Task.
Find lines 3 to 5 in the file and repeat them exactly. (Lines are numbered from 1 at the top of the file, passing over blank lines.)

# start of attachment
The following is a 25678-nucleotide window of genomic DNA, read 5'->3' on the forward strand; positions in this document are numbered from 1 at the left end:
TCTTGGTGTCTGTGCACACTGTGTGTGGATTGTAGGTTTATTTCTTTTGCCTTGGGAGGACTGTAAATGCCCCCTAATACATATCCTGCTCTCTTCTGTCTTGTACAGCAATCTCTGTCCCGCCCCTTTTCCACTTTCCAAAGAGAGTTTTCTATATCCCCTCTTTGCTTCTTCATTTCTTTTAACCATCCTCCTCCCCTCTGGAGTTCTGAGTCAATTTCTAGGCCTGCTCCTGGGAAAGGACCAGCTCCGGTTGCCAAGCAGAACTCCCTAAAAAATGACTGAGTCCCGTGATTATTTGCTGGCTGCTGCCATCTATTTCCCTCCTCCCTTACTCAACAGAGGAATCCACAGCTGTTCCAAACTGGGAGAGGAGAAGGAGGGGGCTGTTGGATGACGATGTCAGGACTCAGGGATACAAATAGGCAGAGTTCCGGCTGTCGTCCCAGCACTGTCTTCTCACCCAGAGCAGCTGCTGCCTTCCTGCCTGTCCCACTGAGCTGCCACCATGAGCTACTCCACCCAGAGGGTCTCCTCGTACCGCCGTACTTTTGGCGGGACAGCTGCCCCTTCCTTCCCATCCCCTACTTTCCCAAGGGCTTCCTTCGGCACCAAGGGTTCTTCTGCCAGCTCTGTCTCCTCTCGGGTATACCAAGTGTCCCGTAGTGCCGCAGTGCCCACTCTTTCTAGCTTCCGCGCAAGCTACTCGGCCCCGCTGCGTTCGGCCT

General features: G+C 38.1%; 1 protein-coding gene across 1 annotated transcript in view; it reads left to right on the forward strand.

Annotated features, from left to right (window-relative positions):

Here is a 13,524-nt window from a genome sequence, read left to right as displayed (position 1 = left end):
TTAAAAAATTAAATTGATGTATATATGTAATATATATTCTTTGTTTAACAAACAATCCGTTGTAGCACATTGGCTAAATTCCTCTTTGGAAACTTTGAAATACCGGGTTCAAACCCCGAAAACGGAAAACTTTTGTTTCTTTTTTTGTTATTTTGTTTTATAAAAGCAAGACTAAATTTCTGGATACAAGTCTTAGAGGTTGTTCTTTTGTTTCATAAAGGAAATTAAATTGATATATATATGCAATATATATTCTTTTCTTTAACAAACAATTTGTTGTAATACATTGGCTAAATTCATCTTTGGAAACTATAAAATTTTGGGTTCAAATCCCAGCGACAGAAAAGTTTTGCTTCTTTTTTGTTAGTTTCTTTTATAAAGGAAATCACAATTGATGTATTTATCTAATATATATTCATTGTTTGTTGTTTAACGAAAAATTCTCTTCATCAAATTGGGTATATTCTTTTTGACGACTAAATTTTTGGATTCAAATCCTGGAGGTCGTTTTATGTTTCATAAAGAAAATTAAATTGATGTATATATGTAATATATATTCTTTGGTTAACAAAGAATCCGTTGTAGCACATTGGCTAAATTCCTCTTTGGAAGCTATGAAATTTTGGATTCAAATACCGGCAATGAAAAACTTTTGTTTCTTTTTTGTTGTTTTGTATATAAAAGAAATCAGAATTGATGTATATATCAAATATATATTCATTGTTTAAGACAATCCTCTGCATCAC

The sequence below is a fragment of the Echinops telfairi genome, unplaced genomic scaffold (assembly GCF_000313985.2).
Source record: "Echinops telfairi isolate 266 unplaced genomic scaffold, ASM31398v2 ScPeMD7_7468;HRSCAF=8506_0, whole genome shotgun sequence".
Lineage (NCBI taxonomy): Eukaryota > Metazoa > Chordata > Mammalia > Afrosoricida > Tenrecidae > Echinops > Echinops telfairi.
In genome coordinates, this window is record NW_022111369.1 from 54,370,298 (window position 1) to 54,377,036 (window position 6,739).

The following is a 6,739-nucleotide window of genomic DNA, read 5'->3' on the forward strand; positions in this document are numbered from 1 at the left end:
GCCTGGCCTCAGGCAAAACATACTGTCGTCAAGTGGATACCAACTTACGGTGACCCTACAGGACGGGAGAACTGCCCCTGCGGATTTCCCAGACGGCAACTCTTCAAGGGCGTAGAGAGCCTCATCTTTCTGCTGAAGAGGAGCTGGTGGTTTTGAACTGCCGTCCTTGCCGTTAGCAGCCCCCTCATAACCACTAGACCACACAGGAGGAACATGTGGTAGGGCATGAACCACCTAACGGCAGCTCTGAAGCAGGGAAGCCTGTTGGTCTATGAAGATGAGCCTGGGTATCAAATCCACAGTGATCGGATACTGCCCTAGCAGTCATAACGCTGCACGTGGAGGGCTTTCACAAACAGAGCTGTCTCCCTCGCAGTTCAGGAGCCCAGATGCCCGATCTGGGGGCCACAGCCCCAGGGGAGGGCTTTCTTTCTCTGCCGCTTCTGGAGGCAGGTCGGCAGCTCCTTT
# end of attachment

General features: G+C 38.1%; 1 protein-coding gene across 1 annotated transcript in view; it reads left to right on the forward strand.

Annotated features, from left to right (window-relative positions):

Here is a 13,524-nt window from a genome sequence, read left to right as displayed (position 1 = left end):